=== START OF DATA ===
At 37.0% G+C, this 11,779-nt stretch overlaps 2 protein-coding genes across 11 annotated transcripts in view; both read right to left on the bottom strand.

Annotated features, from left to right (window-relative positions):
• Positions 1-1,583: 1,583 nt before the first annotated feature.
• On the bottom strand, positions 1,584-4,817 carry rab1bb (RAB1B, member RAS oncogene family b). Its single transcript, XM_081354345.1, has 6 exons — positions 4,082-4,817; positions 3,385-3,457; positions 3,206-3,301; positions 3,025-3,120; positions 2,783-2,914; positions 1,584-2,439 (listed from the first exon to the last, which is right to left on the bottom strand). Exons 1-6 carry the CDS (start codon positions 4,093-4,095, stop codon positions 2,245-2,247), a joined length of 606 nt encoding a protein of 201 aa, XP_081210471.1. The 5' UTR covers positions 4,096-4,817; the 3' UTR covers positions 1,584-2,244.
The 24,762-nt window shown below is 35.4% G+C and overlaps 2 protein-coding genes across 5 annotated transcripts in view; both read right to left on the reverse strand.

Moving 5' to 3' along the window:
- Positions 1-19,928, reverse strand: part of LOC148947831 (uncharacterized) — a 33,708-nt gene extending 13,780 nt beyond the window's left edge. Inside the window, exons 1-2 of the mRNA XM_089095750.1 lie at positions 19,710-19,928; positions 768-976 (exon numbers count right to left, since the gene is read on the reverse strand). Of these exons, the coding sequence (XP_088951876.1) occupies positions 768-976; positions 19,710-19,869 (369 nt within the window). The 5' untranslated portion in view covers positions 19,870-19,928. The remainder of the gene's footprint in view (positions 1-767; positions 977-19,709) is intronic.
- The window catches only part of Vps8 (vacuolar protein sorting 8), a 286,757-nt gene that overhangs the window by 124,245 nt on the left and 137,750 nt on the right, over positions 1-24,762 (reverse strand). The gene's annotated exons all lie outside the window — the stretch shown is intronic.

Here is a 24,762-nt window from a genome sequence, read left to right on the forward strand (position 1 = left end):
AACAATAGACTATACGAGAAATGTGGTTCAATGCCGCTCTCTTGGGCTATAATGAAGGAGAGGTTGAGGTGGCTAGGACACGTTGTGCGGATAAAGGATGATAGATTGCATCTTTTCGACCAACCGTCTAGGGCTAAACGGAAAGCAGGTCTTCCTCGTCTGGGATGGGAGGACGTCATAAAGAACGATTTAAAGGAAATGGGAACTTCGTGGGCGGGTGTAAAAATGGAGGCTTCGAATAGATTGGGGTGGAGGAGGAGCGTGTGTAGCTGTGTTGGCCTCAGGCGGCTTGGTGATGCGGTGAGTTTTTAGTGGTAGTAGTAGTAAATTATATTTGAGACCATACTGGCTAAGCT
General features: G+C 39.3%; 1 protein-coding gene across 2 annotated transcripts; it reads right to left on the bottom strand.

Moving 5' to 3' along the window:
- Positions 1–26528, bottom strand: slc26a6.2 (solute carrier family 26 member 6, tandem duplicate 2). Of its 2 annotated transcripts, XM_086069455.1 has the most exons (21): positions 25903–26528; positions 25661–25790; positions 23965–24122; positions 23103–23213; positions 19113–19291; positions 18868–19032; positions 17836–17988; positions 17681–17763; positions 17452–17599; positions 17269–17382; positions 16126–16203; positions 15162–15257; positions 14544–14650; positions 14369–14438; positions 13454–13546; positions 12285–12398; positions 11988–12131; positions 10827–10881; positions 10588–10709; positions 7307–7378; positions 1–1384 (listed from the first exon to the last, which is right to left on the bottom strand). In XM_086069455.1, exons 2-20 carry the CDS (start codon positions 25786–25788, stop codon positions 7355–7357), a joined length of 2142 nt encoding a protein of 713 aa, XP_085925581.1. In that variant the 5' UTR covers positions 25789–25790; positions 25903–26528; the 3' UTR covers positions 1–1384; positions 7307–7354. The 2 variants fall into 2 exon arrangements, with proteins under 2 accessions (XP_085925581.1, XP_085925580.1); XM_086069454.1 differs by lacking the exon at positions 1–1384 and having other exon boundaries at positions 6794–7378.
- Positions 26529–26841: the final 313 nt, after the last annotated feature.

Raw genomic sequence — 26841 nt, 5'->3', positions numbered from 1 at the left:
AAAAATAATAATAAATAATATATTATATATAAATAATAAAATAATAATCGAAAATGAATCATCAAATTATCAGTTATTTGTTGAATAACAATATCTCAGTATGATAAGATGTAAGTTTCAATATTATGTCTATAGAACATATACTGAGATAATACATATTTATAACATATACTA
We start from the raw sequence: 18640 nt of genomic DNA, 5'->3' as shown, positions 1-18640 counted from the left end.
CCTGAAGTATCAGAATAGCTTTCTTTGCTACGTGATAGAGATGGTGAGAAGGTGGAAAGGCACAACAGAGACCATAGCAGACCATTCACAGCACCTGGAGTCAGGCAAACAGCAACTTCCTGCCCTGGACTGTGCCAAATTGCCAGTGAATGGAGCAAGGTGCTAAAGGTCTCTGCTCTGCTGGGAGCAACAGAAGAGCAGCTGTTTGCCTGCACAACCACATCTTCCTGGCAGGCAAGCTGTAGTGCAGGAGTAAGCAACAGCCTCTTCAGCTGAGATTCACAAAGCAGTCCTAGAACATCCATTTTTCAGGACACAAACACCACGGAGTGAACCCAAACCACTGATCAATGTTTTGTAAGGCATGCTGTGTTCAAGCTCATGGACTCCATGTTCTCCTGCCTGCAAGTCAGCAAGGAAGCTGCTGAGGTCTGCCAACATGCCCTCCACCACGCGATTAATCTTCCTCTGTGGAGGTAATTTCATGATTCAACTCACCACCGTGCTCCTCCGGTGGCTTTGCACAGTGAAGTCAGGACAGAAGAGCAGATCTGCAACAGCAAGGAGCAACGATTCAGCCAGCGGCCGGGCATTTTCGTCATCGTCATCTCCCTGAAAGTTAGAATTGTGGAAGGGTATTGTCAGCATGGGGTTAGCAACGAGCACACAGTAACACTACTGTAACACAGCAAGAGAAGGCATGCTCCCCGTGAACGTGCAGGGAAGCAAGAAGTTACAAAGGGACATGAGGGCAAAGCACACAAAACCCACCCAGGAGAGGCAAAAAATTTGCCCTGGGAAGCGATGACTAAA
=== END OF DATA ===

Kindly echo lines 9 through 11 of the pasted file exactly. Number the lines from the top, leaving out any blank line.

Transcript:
Here is a 24,762-nt window from a genome sequence, read left to right on the forward strand (position 1 = left end):
AACAATAGACTATACGAGAAATGTGGTTCAATGCCGCTCTCTTGGGCTATAATGAAGGAGAGGTTGAGGTGGCTAGGACACGTTGTGCGGATAAAGGATGATAGATTGCATCTTTTCGACCAACCGTCTAGGGCTAAACGGAAAGCAGGTCTTCCTCGTCTGGGATGGGAGGACGTCATAAAGAACGATTTAAAGGAAATGGGAACTTCGTGGGCGGGTGTAAAAATGGAGGCTTCGAATAGATTGGGGTGGAGGAGGAGCGTGTGTAGCTGTGTTGGCCTCAGGCGGCTTGGTGATGCGGTGAGTTTTTAGTGGTAGTAGTAGTAAATTATATTTGAGACCATACTGGCTAAGCT
General features: G+C 39.3%; 1 protein-coding gene across 2 annotated transcripts; it reads right to left on the bottom strand.